Several learning management systems (LMS) have been used for online education in Ghana. The University of Ghana which had earlier on adopted the Sakai LMS, an educational software platform designed to support teaching, research and collaboration, scaled up its use. Its uses included facilitation of document distribution, discussion, live chat, assignment uploads, and online testing. The Kwame Nkrumah University of Science and Technology (KNUST) also migrated to an online LMS known as the KNUST Virtual Classroom (V-Class) to complete the 2019/2020 academic year. With the transition to these web-based learning management systems, the Universities provided each student and faculty with 5GB of data per month to assist them with their learning. With the implementation of this new directive, however, no study has been carried out to explore the experiences and perceptions of dental students with this change. This is essential in designing effective strategies for the successful integration of online teaching. This study was therefore implemented to explore how dental students are coping with the measures taken to mitigate the COVID-19 pandemic in Ghana. It also aimed to assess the effectiveness of online teaching and explore measures for their improvement moving forward.
| Materials and Methods|| |
An anonymous online survey based cross-sectional study was carried out in May 2020 among dental students from the UGDS and the KSMD, with a total student population of 412 (192 from UGDS and 220 from KSMD). An electronic semi-structured questionnaire, was used to collect data on the respondents’ socio-demographic characteristics, their knowledge of COVID-19 and its implications for dentistry, and finally assess the impact of the pandemic and the subsequent measures taken to curtail its spread on their education. It was designed using Google Forms and the online link circulated through emails and social media portals including WhatsApp, Facebook, and Twitter. Reminders were also sent through their class representatives over the period.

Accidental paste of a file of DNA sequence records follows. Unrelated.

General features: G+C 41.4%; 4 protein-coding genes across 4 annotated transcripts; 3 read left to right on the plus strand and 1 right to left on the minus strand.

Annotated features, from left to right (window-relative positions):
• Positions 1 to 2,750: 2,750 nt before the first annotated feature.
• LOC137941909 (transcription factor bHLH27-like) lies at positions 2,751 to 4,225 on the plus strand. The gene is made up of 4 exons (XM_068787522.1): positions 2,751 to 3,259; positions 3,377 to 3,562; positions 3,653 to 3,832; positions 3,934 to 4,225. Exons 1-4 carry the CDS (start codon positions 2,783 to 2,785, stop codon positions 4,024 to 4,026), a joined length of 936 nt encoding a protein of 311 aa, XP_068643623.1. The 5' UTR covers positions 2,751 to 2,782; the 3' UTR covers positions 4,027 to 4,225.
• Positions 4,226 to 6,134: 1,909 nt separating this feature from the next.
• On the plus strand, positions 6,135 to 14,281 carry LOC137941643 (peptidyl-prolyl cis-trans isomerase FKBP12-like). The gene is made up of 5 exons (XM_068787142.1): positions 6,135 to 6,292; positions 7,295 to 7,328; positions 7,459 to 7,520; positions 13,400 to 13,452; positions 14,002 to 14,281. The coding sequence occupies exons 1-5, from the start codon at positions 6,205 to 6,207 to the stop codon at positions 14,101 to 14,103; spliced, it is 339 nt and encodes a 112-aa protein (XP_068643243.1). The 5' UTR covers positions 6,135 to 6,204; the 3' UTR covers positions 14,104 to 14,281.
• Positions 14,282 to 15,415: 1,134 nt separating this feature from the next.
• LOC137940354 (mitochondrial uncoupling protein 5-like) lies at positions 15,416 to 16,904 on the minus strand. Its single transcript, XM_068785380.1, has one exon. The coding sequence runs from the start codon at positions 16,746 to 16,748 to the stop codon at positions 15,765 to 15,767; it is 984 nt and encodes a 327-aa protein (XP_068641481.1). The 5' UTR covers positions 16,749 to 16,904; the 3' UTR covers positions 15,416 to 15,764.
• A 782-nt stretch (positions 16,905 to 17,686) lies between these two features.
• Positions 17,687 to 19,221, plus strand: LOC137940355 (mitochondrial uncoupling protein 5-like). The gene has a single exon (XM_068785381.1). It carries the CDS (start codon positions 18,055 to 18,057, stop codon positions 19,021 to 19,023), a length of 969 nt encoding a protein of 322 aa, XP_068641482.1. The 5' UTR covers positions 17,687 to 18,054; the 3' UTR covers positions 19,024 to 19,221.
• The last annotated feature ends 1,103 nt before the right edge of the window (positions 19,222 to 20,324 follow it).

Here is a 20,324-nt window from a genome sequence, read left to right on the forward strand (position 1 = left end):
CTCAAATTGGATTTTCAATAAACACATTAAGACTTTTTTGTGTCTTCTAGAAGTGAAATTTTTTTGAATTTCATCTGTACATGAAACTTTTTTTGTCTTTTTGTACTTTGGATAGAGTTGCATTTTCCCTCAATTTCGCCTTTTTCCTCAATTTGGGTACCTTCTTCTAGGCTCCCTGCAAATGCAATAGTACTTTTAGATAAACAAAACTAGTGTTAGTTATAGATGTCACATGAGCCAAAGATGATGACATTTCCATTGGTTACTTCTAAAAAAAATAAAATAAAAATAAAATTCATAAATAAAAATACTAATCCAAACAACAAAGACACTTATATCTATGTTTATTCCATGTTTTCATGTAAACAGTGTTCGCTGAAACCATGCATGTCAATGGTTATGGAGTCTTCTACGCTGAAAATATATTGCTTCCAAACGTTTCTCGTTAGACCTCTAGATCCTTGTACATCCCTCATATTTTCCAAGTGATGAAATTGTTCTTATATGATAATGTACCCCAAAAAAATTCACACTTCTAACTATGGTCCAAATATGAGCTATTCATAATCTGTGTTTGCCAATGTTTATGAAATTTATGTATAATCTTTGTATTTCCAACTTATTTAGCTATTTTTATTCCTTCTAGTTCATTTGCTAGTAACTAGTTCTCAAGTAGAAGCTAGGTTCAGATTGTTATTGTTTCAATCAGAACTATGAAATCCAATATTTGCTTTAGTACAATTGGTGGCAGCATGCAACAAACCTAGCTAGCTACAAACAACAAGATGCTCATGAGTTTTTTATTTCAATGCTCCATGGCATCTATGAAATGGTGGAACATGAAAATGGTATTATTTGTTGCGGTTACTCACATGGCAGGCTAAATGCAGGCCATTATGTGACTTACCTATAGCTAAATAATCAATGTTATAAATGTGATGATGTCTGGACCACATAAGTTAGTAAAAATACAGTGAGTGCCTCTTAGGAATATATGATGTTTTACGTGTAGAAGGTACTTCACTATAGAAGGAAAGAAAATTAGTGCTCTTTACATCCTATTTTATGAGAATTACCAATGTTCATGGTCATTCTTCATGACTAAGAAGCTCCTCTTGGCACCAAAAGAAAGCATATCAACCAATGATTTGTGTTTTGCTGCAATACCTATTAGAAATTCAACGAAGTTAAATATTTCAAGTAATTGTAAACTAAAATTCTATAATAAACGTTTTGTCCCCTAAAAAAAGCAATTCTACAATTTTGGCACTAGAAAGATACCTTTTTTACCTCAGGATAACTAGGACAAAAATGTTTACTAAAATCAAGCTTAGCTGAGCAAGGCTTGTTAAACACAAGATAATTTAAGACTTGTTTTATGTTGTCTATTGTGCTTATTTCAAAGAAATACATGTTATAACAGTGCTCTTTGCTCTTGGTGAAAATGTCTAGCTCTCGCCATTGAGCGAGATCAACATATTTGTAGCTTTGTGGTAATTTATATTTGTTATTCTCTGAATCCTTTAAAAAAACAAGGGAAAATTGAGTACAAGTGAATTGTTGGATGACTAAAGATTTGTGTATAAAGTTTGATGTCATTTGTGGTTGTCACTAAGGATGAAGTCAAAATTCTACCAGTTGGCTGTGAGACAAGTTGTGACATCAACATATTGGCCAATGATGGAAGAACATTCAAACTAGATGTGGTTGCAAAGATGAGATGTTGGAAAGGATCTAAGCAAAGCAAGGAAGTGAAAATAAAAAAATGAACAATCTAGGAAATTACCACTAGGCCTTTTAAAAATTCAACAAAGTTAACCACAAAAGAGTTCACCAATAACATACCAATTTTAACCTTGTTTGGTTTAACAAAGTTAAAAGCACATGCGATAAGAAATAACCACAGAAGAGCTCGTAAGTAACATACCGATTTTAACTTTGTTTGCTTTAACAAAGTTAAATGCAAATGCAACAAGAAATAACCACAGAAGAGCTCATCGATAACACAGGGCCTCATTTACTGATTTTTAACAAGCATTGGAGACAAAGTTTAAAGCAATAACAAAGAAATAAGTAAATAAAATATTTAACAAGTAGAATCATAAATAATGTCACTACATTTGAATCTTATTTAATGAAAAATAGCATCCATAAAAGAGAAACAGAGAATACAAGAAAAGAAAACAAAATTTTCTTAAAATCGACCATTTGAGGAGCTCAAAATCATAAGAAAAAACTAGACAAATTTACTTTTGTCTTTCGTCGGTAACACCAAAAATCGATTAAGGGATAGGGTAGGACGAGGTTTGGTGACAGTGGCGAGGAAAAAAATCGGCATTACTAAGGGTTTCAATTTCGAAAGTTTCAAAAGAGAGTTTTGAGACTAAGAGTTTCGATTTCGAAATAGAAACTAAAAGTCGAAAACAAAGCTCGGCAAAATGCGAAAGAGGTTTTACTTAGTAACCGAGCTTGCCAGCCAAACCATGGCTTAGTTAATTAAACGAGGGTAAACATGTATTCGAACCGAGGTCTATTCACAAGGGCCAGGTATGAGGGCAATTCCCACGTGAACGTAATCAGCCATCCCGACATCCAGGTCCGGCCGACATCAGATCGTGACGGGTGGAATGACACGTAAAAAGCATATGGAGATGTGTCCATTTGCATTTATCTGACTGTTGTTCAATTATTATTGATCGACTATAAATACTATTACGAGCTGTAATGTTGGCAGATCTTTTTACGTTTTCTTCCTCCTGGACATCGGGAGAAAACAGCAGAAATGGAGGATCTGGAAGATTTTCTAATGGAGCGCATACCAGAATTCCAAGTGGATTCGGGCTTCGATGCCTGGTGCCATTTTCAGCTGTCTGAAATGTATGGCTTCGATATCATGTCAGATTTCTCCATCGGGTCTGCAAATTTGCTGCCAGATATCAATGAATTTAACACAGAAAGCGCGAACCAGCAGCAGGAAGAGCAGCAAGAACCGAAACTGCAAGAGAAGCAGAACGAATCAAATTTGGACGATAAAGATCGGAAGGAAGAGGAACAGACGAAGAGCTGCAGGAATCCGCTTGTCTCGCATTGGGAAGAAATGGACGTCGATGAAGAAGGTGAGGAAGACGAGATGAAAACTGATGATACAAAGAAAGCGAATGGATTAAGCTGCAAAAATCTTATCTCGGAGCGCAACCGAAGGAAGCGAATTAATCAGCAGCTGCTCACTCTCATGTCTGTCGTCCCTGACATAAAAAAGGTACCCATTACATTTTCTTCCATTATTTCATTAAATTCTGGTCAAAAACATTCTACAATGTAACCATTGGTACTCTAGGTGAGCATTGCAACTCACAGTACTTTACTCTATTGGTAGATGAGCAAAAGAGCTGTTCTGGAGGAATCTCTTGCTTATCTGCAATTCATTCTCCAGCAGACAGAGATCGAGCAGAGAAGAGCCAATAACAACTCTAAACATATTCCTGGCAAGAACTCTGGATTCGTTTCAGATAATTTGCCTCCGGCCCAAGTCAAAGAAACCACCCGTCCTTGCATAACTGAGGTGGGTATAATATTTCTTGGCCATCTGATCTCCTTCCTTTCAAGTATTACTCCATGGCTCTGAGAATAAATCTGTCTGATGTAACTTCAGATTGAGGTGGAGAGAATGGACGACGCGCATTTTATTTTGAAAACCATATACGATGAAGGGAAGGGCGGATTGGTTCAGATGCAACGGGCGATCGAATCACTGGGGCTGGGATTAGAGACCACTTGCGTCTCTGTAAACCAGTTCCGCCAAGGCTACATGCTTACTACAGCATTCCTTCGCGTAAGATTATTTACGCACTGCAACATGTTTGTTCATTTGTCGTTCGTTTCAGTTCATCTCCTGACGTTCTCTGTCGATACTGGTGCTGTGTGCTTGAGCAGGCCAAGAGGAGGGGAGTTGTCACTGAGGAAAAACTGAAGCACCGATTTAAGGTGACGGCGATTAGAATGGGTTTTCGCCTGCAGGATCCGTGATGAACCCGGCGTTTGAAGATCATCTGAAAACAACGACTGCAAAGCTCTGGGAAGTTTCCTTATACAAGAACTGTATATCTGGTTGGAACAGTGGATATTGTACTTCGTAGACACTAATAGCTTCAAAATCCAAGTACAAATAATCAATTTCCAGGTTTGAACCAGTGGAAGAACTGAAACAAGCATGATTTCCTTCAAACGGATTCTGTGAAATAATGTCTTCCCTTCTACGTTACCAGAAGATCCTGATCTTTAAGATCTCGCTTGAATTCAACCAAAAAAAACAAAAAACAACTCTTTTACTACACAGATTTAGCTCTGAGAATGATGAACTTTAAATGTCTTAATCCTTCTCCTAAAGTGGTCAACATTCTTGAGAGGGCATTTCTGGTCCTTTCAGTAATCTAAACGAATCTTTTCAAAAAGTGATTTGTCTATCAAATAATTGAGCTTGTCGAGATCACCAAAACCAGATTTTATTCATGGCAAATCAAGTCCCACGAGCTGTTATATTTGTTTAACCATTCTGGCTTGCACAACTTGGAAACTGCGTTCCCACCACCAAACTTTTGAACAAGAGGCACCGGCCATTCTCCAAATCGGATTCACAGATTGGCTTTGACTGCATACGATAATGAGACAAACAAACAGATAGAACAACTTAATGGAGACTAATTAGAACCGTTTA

Ethical approval was obtained from the Ethical and Protocol Review Committee of the University of Ghana Dental School (CPDD/013/07/2020) and consent was sought from all participants before the survey was carried out.
A 20-item questionnaire was pretested among 20 dental house officers who had just graduated a year before and administered online. It was divided into three sections, comprising questions on their socio-demographic information, their knowledge of COVID-19 and its implications for dentistry, and the effect of the pandemic and the subsequent measures taken on their education. Data collected included age, sex, and their current class and school. Other variables explored included their knowledge of the COVID-19 disease and their views on its impact on clinical work during the pandemic. The modes of online teaching used was explored along with their views on them. Submission of responses was recorded directly into the survey platform database and aggregated de-identified data was analysed using SPSS version 22 Software. Data was summarized using proportions and percentages for categorical variables and continuous variables were summarized by means and standard deviation. Charts were then made to visualize the data
| Results|| |